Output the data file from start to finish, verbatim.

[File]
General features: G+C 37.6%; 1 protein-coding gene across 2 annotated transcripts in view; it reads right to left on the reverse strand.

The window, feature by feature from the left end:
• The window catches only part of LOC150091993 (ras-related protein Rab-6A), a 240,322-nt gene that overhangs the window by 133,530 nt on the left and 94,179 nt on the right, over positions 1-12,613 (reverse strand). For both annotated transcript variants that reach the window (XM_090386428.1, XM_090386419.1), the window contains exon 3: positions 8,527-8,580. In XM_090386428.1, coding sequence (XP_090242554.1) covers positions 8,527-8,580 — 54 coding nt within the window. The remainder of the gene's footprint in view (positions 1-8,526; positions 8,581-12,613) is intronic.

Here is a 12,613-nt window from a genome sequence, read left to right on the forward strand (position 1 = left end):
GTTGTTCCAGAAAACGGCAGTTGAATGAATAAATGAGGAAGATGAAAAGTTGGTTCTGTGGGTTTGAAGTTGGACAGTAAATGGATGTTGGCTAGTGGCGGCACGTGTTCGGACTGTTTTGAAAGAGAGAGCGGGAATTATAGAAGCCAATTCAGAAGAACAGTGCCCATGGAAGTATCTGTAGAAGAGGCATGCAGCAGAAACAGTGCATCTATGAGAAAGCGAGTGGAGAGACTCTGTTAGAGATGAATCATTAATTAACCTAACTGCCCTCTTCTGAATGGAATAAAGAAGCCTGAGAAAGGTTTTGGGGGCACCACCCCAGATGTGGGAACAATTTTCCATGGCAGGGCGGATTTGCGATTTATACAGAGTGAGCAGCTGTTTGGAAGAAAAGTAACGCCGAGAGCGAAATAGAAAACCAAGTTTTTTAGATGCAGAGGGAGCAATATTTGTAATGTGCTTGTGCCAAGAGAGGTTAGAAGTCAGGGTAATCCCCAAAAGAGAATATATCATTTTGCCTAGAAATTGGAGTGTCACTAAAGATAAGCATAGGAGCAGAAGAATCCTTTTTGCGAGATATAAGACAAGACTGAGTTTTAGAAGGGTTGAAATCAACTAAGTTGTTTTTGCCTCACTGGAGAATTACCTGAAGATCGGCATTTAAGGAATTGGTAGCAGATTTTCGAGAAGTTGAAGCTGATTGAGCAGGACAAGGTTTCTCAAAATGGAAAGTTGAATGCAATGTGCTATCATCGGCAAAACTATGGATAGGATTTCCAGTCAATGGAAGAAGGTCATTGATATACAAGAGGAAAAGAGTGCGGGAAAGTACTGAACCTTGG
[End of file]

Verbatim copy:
General features: G+C 37.6%; 1 protein-coding gene across 2 annotated transcripts in view; it reads right to left on the reverse strand.

The window, feature by feature from the left end:
• The window catches only part of LOC150091993 (ras-related protein Rab-6A), a 240,322-nt gene that overhangs the window by 133,530 nt on the left and 94,179 nt on the right, over positions 1-12,613 (reverse strand). For both annotated transcript variants that reach the window (XM_090386428.1, XM_090386419.1), the window contains exon 3: positions 8,527-8,580. In XM_090386428.1, coding sequence (XP_090242554.1) covers positions 8,527-8,580 — 54 coding nt within the window. The remainder of the gene's footprint in view (positions 1-8,526; positions 8,581-12,613) is intronic.

Here is a 12,613-nt window from a genome sequence, read left to right on the forward strand (position 1 = left end):
GTTGTTCCAGAAAACGGCAGTTGAATGAATAAATGAGGAAGATGAAAAGTTGGTTCTGTGGGTTTGAAGTTGGACAGTAAATGGATGTTGGCTAGTGGCGGCACGTGTTCGGACTGTTTTGAAAGAGAGAGCGGGAATTATAGAAGCCAATTCAGAAGAACAGTGCCCATGGAAGTATCTGTAGAAGAGGCATGCAGCAGAAACAGTGCATCTATGAGAAAGCGAGTGGAGAGACTCTGTTAGAGATGAATCATTAATTAACCTAACTGCCCTCTTCTGAATGGAATAAAGAAGCCTGAGAAAGGTTTTGGGGGCACCACCCCAGATGTGGGAACAATTTTCCATGGCAGGGCGGATTTGCGATTTATACAGAGTGAGCAGCTGTTTGGAAGAAAAGTAACGCCGAGAGCGAAATAGAAAACCAAGTTTTTTAGATGCAGAGGGAGCAATATTTGTAATGTGCTTGTGCCAAGAGAGGTTAGAAGTCAGGGTAATCCCCAAAAGAGAATATATCATTTTGCCTAGAAATTGGAGTGTCACTAAAGATAAGCATAGGAGCAGAAGAATCCTTTTTGCGAGATATAAGACAAGACTGAGTTTTAGAAGGGTTGAAATCAACTAAGTTGTTTTTGCCTCACTGGAGAATTACCTGAAGATCGGCATTTAAGGAATTGGTAGCAGATTTTCGAGAAGTTGAAGCTGATTGAGCAGGACAAGGTTTCTCAAAATGGAAAGTTGAATGCAATGTGCTATCATCGGCAAAACTATGGATAGGATTTCCAGTCAATGGAAGAAGGTCATTGATATACAAGAGGAAAAGAGTGCGGGAAAGTACTGAACCTTGG